Analysis

The forbidden country

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THE AQUINO administration has exploded with jubilation over the 7.1-percent economic growth for the third quarter that exceeded expectations. It prompted Socioeconomic Planning Secretary Arsenio Balisacan to be exuberant when he briefed reporters: “We are well on our way to surpassing our growth target of 5 to 6 percent this year.”

The unaccustomed GDP under the Aquino administration is expected to translate to more jobs and better incomes for Filipinos, Balisacan said. The third-quarter results are “way above” the market’s media forecast of 5.4 percent. The Inquirer report quoted him as saying that the growth momentum is expected to continue next year as government works to ease the cost of doing  business and as more infrastructure projects under the private-public program get underway.

Balisacan did not explain how the elements driving growth would be sustainable. Very little was said by officials how this third-quarter growth would translate to job creation and poverty reduction, or even the reduction of the wide gap in wealth between the numerous poor and the rich, especially owners of estates like Hacieda Luisita. This is why this growth performance does not touch a chord with the poor and is relevant only to economic planners.

The government was quick to introduce noneconomic explanations for the high growth rate. Malacañang spokesperson Edwin Lacierda glibly attributed it to “sustained confidence in the leadership of President Aquino and his administration, which has consistently equated good governance with good economics.”

The growth figures conjure a part of Philippine society which the government likes to picture as a sector where development is taking place. The growth figures are posters of development behind which is another country, where most of the citizens are poor and many are victims of violence and suppression of human rights. This hidden sector of a blighted society is not the administration’s showcase of its performance.

This picture of the other Philippines, which the government would rather not recognize, is portrayed by another international organization monitoring human rights violations, the New York-based Human Rights Watch. As the government gloated over its economic performance, it was reported (Inquirer, 11/28/12) that Human Rights Watch would monitor the new “superbody” that President Aquino had created to investigate and monitor high-profile rights abuse cases “to see whether it results in prompt and serious action against abusers or is just more government smoke and mirrors.”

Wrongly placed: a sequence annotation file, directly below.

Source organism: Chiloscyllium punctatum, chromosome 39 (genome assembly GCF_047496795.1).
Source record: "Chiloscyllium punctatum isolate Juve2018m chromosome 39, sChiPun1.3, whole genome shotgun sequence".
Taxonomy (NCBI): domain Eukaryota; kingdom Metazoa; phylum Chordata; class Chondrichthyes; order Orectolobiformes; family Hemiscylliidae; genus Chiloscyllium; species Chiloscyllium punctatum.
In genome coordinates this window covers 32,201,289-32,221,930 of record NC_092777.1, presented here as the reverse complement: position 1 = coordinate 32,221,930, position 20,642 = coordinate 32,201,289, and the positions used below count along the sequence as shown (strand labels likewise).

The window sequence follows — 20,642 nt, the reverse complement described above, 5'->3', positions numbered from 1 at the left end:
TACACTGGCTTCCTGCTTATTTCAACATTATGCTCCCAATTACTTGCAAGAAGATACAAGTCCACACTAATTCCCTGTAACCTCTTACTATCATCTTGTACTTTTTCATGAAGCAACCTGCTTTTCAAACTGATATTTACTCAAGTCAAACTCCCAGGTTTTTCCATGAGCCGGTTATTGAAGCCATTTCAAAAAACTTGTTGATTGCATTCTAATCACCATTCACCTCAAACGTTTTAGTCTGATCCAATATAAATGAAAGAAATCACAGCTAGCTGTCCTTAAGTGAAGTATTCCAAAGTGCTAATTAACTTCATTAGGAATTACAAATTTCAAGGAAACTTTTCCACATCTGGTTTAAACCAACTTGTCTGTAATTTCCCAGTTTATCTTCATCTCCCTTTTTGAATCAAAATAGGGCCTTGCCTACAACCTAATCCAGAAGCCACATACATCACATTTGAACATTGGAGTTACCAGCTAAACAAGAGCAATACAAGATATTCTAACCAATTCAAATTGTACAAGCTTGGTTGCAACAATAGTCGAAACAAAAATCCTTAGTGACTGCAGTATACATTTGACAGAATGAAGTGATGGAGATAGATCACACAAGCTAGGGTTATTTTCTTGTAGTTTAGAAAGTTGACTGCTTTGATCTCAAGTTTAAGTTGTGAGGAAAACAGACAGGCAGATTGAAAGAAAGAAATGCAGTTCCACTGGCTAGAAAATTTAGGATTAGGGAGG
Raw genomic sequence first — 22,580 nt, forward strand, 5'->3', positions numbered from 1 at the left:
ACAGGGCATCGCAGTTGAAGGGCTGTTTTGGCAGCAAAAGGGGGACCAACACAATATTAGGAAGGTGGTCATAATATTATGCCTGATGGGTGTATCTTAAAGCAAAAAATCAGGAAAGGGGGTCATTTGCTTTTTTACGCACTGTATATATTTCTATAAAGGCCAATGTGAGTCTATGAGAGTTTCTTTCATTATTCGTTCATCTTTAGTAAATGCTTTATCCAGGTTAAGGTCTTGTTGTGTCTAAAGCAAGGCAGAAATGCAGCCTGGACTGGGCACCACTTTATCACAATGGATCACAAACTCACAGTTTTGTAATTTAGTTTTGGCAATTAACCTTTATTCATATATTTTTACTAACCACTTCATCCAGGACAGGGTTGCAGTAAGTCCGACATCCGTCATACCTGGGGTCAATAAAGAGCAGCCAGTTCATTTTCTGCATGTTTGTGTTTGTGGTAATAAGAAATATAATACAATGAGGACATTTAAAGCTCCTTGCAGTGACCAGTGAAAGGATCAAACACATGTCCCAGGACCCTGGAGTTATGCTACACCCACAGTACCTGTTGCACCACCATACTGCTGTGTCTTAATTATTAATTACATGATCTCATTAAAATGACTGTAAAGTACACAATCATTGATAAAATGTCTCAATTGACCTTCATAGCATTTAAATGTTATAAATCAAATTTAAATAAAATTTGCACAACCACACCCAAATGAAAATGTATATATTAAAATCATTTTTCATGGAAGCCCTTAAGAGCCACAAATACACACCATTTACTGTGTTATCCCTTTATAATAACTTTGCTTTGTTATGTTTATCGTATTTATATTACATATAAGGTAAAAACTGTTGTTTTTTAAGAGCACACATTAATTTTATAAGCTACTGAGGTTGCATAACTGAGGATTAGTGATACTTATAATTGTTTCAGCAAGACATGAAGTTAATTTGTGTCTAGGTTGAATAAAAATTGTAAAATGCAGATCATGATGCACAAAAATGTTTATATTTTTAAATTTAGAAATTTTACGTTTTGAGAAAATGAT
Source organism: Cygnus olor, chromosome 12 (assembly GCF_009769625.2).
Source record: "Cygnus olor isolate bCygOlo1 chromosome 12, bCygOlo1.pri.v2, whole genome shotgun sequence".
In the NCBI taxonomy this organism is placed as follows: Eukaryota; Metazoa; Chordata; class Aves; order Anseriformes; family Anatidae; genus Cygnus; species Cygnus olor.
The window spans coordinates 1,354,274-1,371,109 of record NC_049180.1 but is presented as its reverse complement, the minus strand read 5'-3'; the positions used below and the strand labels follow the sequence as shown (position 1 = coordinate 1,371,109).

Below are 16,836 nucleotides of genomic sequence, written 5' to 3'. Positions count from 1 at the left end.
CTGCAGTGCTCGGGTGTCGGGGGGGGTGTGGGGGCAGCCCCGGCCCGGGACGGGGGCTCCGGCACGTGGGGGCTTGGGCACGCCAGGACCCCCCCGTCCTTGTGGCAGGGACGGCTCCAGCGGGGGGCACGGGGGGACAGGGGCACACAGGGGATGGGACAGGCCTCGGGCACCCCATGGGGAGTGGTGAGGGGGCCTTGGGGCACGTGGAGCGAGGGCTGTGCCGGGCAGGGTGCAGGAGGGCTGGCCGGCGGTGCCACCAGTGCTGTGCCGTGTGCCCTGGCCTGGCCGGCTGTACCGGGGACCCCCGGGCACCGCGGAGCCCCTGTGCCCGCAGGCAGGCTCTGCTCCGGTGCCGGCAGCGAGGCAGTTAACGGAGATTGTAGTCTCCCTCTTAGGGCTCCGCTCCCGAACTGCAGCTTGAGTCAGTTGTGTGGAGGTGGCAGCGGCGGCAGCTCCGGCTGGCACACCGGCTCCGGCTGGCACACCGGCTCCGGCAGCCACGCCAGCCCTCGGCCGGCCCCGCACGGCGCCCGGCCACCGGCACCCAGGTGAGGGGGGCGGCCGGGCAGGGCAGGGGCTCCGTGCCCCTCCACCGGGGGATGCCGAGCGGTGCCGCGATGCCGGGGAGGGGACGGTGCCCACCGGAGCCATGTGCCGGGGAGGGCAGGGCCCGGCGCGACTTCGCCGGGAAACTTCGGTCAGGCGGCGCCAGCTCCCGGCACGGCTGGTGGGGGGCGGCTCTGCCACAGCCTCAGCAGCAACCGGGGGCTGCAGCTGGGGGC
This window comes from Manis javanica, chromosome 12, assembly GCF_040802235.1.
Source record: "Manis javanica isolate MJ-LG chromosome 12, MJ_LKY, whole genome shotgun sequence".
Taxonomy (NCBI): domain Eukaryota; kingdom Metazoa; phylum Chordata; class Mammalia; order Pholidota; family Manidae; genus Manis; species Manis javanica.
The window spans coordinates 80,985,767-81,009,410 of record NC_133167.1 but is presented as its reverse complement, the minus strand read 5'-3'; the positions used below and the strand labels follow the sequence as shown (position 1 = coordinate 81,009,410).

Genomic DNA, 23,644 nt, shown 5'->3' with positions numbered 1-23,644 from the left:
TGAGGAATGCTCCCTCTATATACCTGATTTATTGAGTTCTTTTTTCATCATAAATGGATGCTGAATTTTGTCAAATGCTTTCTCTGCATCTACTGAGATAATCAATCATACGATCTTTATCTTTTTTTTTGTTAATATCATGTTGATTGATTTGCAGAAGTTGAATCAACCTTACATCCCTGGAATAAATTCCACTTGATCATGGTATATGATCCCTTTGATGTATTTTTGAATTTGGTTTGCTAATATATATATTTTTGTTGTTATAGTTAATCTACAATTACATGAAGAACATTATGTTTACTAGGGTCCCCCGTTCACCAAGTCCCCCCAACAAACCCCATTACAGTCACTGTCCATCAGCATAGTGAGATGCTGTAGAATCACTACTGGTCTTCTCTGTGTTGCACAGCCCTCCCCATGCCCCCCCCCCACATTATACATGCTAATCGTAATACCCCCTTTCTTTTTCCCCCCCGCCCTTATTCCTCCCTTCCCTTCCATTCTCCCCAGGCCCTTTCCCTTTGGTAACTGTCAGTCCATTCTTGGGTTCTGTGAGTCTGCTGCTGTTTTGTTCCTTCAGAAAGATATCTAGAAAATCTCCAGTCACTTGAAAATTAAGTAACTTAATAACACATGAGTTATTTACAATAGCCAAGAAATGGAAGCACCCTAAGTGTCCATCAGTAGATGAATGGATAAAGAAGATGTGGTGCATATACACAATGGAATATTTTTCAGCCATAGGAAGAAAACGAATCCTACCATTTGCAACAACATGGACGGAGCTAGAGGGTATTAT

Brad Adams, Asia director of Human Rights Watch, said government action against human rights violators “has long suffered from lack of political will and little cooperation among government agencies.”

“The creation of the interagency committee could be aimed at addressing both those concerns, or it could be a  public relations effort,”  Adams said in a statement. According to the Inquirer report, Mr. Aquino signed an executive order last week establishing an interagency committee on extralegal  killings, enforced disappearances, torture and other grave violations. It will be led by Justice Secretary Leila de Lima and include the defense and interior secretaries, as well as the military and national police chiefs.

The President created the superbody amid criticism that rights violations had continued under his administration. Rights groups have accused the administration of failing to stop “the culture of impunity,”  prosecute the perpetrators of these abuses, and bring them to justice since taking office in June 2010.

The most important unresolved case is the Nov. 23, 2009 massacre of 58 civilians and journalists allegedly by the Ampatuan clan in Maguindanao. On Nov. 24, three foreign governments—those of the United States, Canada and the United Kingdom—joined the commemoration of the third anniversary of the Maguindanao massacre and reminded the Philippine government of the necessity of bringing the perpetrators to justice. Nearly 200 people are facing charges for the massacre. But only 103 have been accounted for, and the trial of those who have been charged has dragged on at a snail’s pace.

A group of protesters marched to Mendiola Bridge near Malacañang Palace on Nov. 23 carrying mock coffins representing the massacre victims

On the third anniversary of the Maguindanao massacre on Nov. 23, President Aquino said nothing about the violence in his keynote speech at the national media summit in Tagaytay City. He instead dwelt on the theme of “media corruption” and media standards of presenting news. On the issue of media killings, he merely said the government was “demanding the apprehension of the suspects and the filing of charges that stick, resulting in justice for all involved.”

Lacierda said the absence of live broadcast of the trial would give the impression that the administration was “doing nothing” for the massacre victims. He said: “We want the case to move faster, but there are technicalities involved which the judge has to resolve.” He blamed the defense for flooding the court with so many motions. How TV coverage can produce political will for the prosecution and make the case move faster are an inexplicable mystery.

Harry Roque, counsel for the families of most of the massacre victims, said he was skeptical of the Palace claims that there had been no letup in its efforts to pursue justice. “All we hear is the mantra that it’s in the court’s hands. The reality is that the delay is a joint responsibility of the judiciary and the executive branches since prosecution is an executive function,” said Roque.

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